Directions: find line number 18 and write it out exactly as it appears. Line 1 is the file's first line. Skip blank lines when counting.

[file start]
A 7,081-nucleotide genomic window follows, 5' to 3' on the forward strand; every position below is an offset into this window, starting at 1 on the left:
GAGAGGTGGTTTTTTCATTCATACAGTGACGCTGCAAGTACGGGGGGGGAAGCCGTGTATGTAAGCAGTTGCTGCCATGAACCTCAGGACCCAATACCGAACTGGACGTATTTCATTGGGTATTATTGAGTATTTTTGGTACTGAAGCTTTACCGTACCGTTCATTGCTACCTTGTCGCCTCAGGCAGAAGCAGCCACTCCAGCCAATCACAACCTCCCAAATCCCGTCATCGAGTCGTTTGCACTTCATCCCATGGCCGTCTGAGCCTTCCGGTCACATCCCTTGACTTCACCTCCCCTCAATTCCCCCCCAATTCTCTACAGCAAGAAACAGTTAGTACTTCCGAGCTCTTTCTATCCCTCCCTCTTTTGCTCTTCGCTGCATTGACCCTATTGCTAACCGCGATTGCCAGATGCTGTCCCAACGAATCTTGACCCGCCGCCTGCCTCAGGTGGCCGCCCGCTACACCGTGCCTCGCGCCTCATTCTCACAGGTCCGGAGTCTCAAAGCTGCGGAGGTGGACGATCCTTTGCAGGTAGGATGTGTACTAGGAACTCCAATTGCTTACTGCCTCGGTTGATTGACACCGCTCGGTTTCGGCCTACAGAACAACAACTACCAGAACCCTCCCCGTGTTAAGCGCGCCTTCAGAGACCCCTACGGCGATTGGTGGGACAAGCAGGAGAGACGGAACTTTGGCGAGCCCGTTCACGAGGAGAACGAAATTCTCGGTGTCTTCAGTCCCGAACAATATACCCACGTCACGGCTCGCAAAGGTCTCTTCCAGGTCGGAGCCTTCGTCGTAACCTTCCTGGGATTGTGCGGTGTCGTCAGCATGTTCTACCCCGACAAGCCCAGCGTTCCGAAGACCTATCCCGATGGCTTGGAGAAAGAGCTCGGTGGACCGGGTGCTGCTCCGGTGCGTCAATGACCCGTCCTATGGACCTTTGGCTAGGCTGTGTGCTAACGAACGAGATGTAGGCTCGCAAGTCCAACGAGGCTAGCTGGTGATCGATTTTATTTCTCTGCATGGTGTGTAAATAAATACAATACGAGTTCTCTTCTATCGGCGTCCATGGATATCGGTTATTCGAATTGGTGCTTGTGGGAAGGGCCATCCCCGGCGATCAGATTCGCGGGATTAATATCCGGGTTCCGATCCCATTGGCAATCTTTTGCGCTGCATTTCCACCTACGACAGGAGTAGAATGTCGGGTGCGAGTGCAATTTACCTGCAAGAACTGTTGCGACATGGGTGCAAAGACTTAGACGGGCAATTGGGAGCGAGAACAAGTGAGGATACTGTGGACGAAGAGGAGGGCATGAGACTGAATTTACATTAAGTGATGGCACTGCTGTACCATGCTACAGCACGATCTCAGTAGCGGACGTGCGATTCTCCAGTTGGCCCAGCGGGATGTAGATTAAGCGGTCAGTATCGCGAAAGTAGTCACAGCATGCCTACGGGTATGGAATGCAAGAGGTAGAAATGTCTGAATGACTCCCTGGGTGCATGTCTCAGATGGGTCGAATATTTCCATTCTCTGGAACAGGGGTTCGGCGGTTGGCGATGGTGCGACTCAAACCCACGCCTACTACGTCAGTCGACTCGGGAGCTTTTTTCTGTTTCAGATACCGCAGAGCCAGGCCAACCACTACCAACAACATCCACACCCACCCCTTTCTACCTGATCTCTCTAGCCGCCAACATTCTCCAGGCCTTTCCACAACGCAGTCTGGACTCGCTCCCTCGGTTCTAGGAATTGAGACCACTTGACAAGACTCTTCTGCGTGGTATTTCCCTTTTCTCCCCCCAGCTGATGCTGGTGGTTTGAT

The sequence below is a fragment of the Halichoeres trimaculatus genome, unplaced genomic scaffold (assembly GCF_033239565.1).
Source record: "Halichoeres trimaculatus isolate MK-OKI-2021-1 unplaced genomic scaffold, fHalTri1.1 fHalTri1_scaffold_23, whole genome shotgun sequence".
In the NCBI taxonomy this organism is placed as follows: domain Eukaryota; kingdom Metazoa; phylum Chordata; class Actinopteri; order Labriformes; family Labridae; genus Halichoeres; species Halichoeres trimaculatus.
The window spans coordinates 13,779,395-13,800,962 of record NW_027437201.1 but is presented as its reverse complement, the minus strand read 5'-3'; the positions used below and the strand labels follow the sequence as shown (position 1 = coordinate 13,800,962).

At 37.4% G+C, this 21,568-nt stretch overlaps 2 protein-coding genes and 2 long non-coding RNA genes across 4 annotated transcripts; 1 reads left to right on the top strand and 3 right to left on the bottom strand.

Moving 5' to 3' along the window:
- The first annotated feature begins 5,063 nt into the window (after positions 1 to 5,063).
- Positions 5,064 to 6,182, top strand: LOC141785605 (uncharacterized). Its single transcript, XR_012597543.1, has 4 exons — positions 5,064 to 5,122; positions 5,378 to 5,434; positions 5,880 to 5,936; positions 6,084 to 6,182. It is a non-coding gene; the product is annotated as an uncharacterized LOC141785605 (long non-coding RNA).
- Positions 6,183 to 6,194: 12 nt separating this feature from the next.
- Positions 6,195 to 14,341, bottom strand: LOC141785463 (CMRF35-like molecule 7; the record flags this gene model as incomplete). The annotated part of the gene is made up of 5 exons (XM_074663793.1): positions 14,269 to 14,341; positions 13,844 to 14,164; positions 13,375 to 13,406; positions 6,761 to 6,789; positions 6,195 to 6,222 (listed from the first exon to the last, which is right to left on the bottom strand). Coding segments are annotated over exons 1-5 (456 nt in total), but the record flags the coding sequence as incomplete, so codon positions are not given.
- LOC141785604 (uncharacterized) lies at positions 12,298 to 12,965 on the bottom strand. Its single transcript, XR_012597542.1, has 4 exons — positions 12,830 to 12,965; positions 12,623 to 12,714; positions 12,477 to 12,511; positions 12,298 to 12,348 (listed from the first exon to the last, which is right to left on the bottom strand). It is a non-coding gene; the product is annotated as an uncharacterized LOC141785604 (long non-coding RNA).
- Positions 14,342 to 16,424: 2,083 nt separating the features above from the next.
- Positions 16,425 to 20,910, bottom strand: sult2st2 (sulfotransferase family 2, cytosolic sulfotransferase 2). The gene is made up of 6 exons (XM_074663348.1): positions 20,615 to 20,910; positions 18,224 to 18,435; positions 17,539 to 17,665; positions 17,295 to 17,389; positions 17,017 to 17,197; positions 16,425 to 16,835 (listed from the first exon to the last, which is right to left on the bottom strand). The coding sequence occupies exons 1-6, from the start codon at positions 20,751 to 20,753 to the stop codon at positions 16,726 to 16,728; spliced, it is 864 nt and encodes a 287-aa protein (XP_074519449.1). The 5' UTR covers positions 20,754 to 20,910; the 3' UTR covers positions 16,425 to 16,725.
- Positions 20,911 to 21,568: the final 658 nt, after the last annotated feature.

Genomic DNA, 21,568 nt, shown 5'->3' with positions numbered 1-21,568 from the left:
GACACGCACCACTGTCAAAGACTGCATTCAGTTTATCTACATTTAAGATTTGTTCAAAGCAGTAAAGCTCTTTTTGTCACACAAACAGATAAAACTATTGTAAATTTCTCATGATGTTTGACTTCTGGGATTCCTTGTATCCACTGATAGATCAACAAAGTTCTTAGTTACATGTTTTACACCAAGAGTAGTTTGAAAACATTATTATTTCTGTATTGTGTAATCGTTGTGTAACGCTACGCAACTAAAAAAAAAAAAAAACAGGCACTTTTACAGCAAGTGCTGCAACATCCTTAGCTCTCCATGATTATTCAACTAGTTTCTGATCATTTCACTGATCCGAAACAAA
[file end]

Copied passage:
GACACGCACCACTGTCAAAGACTGCATTCAGTTTATCTACATTTAAGATTTGTTCAAAGCAGTAAAGCTCTTTTTGTCACACAAACAGATAAAACTATTGTAAATTTCTCATGATGTTTGACTTCTGGGATTCCTTGTATCCACTGATAGATCAACAAAGTTCTTAGTTACATGTTTTACACCAAGAGTAGTTTGAAAACATTATTATTTCTGTATTGTGTAATCGTTGTGTAACGCTACGCAACTAAAAAAAAAAAAAAACAGGCACTTTTACAGCAAGTGCTGCAACATCCTTAGCTCTCCATGATTATTCAACTAGTTTCTGATCATTTCACTGATCCGAAACAAA